| Mild Violence
| The Good
Strong in Dragon's Lair nostalgia
Easy to get into
| The Bad
Plain looking graphics
Overly simple gameplay
Lots of cheap deaths
In 1983, Don Bluth (whose animation studios have given movie-goers
the likes of The Secret of Nimh and An American
Tail) brought to the arcades their own interactive animated
movie in the form of Dragon's Lair. For more than the
cost of a normal game, players were treated to a Don Bluth
animated feature in which they had to hit a button in time
to avoid the numerous traps. Many a quarter were wasted through
this trial and error game that looked far better than anything
else in the arcade. Now, 20 years later, players must take
Dirk through the trap-filled castle to rescue Daphne once
This new version of Dragon's Lair takes all the standard
concepts of an action/adventure title and uses them with next
to no attempt to create something new and inventive. Dirk
has the standard range of abilities, including attacking with
his sword or a crossbow, jumping, running and a rolling dodge.
With the Y button, players can target an enemy, but this tends
to be useful only in rare instances as you'll often just want
to run about, hacking at the enemies. Along with the combat
is a strong focus on platforming elements. Each room you enter
tends to have a switch or series of jumps that the player
needs to conquer to move on. From time to time, you'll find
items that give Dirk new abilities, like being able to charge
up your sword for a powerful attack.
Visually, you can tell that there has been some effort to
stuff some serious Dragon's Lair nostalgia into this
title. The opening animation feels ripped straight from the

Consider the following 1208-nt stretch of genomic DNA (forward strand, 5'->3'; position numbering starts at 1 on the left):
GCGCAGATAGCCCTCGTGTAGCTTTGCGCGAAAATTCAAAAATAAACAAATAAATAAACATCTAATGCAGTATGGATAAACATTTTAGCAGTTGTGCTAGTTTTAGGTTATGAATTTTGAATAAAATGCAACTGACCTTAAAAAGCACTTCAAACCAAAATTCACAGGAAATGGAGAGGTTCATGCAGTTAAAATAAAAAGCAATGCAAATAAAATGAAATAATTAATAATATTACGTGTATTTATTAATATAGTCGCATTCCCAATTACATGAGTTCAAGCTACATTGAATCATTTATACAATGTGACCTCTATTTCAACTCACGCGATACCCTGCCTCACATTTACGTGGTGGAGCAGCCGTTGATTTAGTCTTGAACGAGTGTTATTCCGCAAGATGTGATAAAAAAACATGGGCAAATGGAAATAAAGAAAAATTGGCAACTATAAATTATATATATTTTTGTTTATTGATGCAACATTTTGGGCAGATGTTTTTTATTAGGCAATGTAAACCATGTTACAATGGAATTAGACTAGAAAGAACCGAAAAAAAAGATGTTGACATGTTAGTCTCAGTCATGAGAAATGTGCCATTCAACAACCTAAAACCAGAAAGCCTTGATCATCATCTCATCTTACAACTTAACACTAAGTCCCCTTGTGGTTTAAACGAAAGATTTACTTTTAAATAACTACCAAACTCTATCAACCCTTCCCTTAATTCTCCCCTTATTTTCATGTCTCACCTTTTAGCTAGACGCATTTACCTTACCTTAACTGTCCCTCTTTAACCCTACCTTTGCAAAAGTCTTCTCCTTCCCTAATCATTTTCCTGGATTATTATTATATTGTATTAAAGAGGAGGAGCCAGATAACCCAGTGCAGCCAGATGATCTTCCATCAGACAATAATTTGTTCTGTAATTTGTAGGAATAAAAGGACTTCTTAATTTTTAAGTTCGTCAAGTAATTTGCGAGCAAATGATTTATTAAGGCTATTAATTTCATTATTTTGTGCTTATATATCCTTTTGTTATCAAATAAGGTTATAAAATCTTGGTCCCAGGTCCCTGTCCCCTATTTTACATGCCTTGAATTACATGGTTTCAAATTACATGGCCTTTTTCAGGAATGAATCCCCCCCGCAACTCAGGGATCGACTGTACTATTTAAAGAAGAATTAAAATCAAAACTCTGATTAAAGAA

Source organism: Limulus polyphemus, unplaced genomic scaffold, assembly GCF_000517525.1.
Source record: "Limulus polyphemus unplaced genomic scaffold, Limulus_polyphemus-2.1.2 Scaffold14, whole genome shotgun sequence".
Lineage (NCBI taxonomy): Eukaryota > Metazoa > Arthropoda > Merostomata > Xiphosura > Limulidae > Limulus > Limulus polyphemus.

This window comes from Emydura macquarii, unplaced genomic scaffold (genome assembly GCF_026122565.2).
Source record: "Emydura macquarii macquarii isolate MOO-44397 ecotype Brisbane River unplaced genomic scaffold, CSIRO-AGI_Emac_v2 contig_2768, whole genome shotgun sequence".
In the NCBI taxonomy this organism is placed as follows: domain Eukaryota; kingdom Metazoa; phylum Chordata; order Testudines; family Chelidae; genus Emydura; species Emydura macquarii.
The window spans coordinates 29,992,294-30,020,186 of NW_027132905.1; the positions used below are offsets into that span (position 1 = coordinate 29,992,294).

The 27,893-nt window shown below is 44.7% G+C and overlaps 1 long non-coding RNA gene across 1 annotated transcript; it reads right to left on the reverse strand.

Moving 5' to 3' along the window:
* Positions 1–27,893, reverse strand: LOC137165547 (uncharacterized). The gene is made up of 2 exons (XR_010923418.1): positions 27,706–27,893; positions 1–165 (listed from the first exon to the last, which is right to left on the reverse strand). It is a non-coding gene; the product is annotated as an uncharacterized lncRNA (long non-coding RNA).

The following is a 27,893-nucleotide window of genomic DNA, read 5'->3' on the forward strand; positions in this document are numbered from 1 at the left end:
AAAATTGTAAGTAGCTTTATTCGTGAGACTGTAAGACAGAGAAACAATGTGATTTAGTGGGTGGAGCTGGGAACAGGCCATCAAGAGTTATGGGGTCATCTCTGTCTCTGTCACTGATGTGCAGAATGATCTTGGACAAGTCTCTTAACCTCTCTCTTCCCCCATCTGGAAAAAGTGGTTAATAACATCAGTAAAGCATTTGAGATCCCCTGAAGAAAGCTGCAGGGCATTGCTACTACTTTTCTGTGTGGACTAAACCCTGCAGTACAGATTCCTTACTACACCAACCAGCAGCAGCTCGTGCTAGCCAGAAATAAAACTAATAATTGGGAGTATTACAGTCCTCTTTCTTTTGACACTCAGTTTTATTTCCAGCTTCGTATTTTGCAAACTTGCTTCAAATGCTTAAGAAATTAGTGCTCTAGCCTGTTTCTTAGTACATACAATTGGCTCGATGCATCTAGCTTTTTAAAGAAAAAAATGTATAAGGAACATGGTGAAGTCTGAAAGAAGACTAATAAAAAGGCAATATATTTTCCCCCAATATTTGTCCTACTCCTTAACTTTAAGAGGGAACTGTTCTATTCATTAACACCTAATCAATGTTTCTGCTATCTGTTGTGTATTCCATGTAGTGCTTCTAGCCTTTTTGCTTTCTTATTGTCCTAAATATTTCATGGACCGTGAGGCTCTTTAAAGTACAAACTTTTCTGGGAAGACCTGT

original arcade cabinet and every time Dirk dies, you'll be
treated to an animated death sequence similar to the original.
During gameplay, Dirk, his enemies and various items are cel-shaded
to mimic the original animation. While this is a nice effect,
the fact that none of the characters are overly detailed really
doesn't do much for the game. On top of that, the levels are
fairly plain and boring in design and execution. While there
are some decent texture maps used, the fact that just about
every location is underdetailed and lacks personality.
Audio-wise, there really isn't much here that stands out.
While Dirk himself is relegated to grunts and yelps, Daphne's
vapid, ditsy blonde voiceovers provide a series of hints that
could be helpful if the game wasn't so simple and straightforward.
Sound effects are simple, yet functional and the music provides
a decent backdrop, but never really stands out.
It has to be said that while trying to capture the nostalgia
of the original, Dragonstone seems to forget to add much in
the way of innovation. A title like this might have passed
ten years ago, but nowadays, there are far better games available.
While the gameplay is basic and the path straightforward,
there are some minor things that seem to make things not so
much frustrating as just plain annoying. Dirk apparently can't
grab ropes or ledges while his sword is drawn, so players
will have to sheath their weapons if they want to pass through
most areas. And since you're often under attack by minions,
running around without a weapon drawn can be a dicey proposition.
Also, you'll find yourself falling prey to a lot of cheap
deaths. Instead of just taking damage from fire or certain
trap-based projectiles, you'll often be instantly killed.
While players will quickly figure out how to pass these areas,
it does prove to be an added annoyance that serves only to
lengthen the game artificially.
Except for those who were big fans of the original Dragon's
Lair, this title should just be rented or skipped altogether.
The simple and uninventive gameplay will grow tiresome quickly
for most gamers and even the nostalgia grows old before too